Tuesday, February 11, 2014

Two years awaiting trial; so much for the presumption of innocence

One way to quell dissent is to lock up the dissenters so that no one can listen to them.You can do this by overcharging on a criminal complaint, by asking for an unreasonable level of bail or both.

Cecily McMillan has been held behind bars by New York prosecutors for almost two years. Her trial on charges she assaulted a New York City police officer was to begin yesterday. After clearing procedural hurdles, and scheduling around court holidays, jury selection is scheduled to begin on Thursday and the government should present its case on Friday.

Ms. McMillan was charged with felony assault after she elbowed an officer beneath his eye at a Zuccotti Park protest back in March of 2012. Prosecutors claim Ms. McMillan deliberately elbowed the officer in the face as members of Occupy Wall Street fought with the police. Ms. McMillan claims that someone behind her grabbed her breast and she swung her elbow to protect herself. After her elbow made contact Ms. McMillan was viciously beaten by the police and arrested.

There was no need for Ms. McMillan to suffer the beating she did. She was one person. The officer wasn't seriously injured. Yet the beating commenced. And once it began there was no stopping it until the adrenaline ran out. What happened to Ms. McMillan on the street was far worse than what happened to the officer.

Now aside from the legal issues of what constitutes intentional or knowing action in this case, there is a bigger issue. The crime for which Ms. McMillan was charged is a Class D felony for which she faces a maximum sentence of seven years.

But let's keep in mind that Ms. McMillan is innocent unless proven otherwise beyond all reasonable doubt by the government. And for that reason alone she should not have spent the last 23 months confined to a cell. Her confinement was a means to coerce her into entering a plea that would resolve the case and leave her with a criminal record for the rest of her life.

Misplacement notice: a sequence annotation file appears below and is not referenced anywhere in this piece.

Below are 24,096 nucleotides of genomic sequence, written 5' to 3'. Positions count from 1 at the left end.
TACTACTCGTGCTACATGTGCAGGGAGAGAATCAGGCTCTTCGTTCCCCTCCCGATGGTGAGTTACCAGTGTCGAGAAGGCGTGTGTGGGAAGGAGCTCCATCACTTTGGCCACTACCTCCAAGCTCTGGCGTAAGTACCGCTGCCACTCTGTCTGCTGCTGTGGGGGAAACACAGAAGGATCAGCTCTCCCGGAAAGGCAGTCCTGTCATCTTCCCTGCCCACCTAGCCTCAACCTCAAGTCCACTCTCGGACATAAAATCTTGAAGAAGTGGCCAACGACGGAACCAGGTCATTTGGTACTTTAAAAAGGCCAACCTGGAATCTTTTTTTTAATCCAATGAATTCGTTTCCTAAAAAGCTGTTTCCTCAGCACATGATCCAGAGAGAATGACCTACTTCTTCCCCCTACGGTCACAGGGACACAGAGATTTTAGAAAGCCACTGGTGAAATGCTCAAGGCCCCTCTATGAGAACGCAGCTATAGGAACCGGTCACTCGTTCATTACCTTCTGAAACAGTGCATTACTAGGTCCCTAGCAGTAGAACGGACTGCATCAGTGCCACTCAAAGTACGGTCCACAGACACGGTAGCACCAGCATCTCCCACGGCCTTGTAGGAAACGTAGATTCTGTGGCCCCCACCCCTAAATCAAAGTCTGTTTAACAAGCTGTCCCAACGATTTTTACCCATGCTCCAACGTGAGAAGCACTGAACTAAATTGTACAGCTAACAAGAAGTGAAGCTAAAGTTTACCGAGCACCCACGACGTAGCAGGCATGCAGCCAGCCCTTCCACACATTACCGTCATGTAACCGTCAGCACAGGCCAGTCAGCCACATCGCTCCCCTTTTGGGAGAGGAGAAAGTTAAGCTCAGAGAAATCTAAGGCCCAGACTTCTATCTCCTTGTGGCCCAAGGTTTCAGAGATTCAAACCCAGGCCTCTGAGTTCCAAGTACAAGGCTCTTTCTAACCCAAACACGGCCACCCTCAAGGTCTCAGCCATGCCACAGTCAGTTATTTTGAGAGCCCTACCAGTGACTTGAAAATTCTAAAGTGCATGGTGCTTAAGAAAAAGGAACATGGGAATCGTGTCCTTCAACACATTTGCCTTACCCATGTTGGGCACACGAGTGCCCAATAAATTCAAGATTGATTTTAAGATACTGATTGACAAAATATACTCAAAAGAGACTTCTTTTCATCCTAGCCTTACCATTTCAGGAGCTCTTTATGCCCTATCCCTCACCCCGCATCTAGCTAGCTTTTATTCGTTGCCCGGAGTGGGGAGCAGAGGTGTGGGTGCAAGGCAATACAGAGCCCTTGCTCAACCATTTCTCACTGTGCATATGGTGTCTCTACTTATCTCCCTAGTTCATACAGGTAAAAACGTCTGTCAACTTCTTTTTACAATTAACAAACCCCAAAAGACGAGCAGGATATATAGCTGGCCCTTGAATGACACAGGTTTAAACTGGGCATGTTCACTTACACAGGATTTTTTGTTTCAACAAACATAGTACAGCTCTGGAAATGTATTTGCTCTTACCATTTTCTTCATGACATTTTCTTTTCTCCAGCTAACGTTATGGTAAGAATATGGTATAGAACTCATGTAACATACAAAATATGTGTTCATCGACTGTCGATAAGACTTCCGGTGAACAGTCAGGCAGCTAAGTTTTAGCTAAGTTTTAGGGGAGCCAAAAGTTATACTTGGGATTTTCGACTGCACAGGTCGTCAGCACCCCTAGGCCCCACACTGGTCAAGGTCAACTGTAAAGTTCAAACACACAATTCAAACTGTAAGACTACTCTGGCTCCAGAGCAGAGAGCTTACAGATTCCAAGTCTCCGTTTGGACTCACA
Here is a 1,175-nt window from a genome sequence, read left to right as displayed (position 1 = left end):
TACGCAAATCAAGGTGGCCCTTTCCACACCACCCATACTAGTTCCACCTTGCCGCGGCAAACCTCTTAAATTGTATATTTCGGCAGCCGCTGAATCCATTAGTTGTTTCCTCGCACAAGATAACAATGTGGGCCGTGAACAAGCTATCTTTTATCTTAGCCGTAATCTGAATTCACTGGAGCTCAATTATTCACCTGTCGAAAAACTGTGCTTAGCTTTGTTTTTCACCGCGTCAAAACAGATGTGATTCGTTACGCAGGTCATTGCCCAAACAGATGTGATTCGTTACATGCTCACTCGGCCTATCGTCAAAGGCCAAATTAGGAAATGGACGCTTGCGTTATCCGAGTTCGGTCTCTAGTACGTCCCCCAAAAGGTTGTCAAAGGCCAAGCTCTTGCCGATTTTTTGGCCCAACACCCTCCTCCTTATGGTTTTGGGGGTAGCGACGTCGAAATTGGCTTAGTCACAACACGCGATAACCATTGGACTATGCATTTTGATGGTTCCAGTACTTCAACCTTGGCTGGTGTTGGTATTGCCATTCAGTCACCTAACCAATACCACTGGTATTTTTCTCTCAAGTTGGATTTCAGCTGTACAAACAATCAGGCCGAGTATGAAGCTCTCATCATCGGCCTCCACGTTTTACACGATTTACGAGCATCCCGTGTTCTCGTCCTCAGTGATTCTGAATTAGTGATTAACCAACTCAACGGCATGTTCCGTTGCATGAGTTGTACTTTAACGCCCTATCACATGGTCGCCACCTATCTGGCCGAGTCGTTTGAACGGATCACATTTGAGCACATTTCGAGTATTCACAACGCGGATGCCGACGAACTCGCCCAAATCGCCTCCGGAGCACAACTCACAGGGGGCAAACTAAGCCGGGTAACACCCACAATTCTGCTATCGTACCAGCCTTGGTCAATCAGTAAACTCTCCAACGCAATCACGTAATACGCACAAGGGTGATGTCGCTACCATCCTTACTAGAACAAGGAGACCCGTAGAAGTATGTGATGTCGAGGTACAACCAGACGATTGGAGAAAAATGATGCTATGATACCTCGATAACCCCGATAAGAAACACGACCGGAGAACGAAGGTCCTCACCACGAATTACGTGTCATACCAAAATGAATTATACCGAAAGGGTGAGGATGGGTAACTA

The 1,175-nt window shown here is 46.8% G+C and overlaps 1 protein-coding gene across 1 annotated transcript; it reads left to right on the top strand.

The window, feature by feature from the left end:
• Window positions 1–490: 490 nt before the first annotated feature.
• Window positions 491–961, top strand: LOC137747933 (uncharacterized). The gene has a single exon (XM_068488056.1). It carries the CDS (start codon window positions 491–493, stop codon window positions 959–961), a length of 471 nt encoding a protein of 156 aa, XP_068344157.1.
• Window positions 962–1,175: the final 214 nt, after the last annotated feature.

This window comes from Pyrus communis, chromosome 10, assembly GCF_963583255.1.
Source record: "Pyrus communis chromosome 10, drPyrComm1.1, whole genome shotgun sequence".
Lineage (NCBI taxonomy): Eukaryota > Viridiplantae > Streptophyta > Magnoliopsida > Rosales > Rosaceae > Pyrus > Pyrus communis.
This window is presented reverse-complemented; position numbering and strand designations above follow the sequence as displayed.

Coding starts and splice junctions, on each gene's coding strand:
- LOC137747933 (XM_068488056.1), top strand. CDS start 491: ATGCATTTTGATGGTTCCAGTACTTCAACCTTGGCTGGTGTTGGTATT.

Her confinement also shows the divide between the attitudes of prosecutors and the rest of society. For a prosecutor, a sentence is but a number that can be thrown around as if it were handed down by a god. There are no consequences for a prosecutor - he or she is going home every evening after work regardless of what happens.

For the rest of us, those numbers represent a tragedy. Someone's mother or father or daughter or son or sister or brother is going to be taken away. Arrangements must be made so that whoever is left on the outside can take care of everyone else. The situation is only magnified when judges and prosecutors play games with bail and lock up innocent folks for months or years while they await resolution of their cases.

Now there can be little doubt that the police in New York City (and elsewhere across the country) overreacted in their response to the Occupy! movement. There was no reason to clear parks by force when folks all over this country were organizing and exercising their constitutional right to assemble and petition the government for their grievances.

If things got out of hand that night at Zuccotti Park then we should be looking at the leadership of the New York City Police Department who instead of carrying out their supposed duty to protect and defend the residents of New York City, turned their weapons on the citizenry to clear a park at the behest of Wall Street interests.

Even if you believe the government's account of what happened that night, there is no excuse to lock up a young woman without a criminal record for two years. If bail were set at a level higher than that which she could afford to post, then it should have been lowered. After all, bail is not a punitive measure, it is merely a means of guaranteeing a defendant's appearance in court. Holding someone behind bars for two years serves only to make it more difficult to defend a case. It certainly doesn't advance the cause of justice.

1 comment:

Lee said...

Paul, I have discussed this before in a number of your posts and continues to be a prevailing problem in our society. It is almost as if those employed by the state as public servants (cops) are first class citizens and then everyone else is less important. If I assault a cook I might be arrested, incarcerated for maybe a week pay a fine or a few months of probation. If I assault a cop the I could possibly be shot, handcuffed bleeding with bullet wounds, lynched, arrested (if I survived the first two steps), brutally booked, face 6 digits of bail, and decades of prison. Someone MUST explain to me what about this specific profession that makes killing them so much worse as to merit the death penalty as compared to cashiers, teachers, drivers, pharmacists, clergy, or accountants. Doesn't one of our nations founding documents specify about all human life being created equal or something to that effect?